The role of people like myself is to improve those perceptions: We are a vibrant, living, dynamic culture. We are not dead, and in museums! We are facing our past, but also our future.

Do you find any common points between Native Americans and Maoris?

I have some experience of Native Americans having visited Colorado, New York, California, and the United Nations permanent forum for Indigenous people. And the relation between me and the native Americans is one of cultural solidarity, and an attempt to learn from each other: They have been colonized for four hundred years, and we, Maoris, for two hundred years. So I have an opportunity to see what I will be in two hundred years, and the same for them. We are striving for equal society opportunities: Equality under the law and in the society. In all aspects of the society, Maoris are engaging themselves.

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Are you involved in teaching?

Yes, I teach teenagers, in schools, jails, community centers, residential care. I explain to them that the rules for art are the rules for life: To be in the moment, keep your mind in your heart, draw every day, and believe in what you do!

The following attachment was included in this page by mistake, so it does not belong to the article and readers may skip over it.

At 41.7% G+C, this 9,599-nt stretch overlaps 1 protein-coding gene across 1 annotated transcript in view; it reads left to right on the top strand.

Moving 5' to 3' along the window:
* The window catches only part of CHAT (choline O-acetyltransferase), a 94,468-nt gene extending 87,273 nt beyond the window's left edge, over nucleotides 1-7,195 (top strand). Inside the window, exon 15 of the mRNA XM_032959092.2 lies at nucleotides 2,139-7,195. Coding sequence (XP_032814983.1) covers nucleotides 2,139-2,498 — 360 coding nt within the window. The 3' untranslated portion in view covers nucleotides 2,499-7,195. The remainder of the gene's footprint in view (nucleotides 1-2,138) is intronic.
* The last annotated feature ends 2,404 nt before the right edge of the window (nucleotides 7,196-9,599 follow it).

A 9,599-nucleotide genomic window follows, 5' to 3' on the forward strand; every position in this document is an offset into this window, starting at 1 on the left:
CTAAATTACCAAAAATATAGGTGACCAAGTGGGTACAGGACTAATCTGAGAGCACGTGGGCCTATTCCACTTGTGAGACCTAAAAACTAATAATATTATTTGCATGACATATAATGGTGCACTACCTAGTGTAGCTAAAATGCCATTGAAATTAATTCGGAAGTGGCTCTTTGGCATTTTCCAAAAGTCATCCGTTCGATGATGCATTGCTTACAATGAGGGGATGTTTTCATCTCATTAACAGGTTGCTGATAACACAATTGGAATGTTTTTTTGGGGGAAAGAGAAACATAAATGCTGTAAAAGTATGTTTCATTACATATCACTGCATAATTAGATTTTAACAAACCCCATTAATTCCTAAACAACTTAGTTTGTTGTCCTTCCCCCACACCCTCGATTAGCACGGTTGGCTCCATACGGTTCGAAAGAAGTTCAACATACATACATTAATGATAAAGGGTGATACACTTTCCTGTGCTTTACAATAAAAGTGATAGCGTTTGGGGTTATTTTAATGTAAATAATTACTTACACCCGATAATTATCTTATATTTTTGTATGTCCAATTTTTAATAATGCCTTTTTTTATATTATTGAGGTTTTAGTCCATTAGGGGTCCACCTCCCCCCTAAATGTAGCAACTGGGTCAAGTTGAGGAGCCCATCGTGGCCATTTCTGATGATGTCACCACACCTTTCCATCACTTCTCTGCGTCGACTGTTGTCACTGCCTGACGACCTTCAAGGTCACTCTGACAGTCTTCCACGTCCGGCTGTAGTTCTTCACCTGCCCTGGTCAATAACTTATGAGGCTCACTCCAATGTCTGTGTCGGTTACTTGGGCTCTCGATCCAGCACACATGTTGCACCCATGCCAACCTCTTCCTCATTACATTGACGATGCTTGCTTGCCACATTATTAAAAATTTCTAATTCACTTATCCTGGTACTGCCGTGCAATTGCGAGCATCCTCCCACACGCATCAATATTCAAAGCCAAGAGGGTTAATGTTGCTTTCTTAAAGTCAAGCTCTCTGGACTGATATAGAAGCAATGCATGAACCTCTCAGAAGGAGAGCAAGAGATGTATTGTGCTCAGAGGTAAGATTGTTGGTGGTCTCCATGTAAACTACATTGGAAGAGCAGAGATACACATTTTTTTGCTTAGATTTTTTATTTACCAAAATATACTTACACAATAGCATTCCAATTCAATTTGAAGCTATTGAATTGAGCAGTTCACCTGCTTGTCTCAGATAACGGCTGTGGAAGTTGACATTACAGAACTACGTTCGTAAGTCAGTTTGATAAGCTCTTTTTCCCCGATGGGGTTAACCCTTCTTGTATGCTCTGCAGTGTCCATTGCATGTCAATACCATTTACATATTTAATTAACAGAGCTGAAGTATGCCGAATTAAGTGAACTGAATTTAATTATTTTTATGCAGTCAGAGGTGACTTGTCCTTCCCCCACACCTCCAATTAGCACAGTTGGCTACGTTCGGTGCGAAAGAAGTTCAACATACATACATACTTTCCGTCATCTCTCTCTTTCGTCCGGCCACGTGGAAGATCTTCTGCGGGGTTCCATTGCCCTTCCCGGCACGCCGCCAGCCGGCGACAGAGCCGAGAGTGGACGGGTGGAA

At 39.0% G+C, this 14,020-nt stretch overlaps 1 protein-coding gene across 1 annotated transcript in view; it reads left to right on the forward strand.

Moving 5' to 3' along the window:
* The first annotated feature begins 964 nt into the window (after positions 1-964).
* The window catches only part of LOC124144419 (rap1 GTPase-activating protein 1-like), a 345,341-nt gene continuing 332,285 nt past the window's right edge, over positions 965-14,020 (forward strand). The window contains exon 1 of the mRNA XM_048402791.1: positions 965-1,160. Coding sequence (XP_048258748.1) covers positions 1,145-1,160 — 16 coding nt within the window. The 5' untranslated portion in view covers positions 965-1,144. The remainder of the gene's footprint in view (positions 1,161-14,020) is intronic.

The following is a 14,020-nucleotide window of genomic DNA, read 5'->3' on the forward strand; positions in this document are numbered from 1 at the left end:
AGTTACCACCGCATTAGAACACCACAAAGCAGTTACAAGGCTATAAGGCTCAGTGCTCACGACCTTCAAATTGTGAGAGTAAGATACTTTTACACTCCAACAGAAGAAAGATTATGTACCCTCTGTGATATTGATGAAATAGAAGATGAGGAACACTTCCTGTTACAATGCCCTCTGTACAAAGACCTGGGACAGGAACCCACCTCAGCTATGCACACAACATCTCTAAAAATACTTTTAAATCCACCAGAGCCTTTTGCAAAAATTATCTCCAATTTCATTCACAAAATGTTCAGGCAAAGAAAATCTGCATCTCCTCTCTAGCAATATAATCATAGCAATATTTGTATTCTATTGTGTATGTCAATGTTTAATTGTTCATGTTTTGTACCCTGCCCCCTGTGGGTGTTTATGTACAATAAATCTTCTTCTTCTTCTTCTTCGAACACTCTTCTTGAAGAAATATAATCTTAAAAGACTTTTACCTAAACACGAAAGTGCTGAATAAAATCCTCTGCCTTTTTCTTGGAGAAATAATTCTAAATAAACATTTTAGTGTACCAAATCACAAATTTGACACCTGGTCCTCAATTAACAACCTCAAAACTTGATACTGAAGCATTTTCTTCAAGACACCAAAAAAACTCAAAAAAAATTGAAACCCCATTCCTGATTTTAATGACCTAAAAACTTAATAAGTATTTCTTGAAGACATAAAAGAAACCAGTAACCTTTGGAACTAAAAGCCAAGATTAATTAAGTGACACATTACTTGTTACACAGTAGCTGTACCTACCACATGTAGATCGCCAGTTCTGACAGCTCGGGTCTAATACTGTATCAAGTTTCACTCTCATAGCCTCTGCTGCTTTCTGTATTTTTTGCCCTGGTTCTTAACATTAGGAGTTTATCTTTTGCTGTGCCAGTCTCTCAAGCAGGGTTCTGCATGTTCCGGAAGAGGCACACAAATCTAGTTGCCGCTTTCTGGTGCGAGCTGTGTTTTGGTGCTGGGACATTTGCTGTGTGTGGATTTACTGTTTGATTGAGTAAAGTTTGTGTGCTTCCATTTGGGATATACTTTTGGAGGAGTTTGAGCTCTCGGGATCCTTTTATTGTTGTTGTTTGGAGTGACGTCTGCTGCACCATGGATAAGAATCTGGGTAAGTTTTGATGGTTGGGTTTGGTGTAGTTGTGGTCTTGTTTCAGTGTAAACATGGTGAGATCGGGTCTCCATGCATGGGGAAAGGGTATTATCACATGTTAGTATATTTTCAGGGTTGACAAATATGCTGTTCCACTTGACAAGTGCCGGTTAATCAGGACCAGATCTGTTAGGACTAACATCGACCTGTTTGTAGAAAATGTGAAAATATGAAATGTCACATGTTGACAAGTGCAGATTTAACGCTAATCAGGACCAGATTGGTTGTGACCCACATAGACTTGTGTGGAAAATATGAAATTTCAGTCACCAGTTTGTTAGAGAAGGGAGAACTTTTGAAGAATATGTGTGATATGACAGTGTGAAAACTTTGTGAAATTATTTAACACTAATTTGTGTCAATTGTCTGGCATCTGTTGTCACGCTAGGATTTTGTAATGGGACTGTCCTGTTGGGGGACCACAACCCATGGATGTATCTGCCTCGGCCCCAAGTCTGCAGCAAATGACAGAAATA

Is Maori art growing today?

Indeed it is. Maori art is very active, and has become corporatized to an extent, to provide a market for Maori artists to survive. It is difficult for a Maori artist in New Zealand: The market is so small, and there are so many of us. But it is exciting. There are lots of Maori initiatives in museums and galleries, within New Zealand but outside as well.

Have you maintained any relationships with American Indians?

I do a bit, with the community house in New York, but not much, as I spend most of my time in Europe, traveling. My work is on permanent display in Anvers, and Holland. I have recentIy been invited to the Vienna ethnographic museum.

Do you consider your work ethnographic?

I call it “contemporary ethnographic”!

What about the tattoos covering your face and body—do they refer to this notion of “contemporary ethnographic “?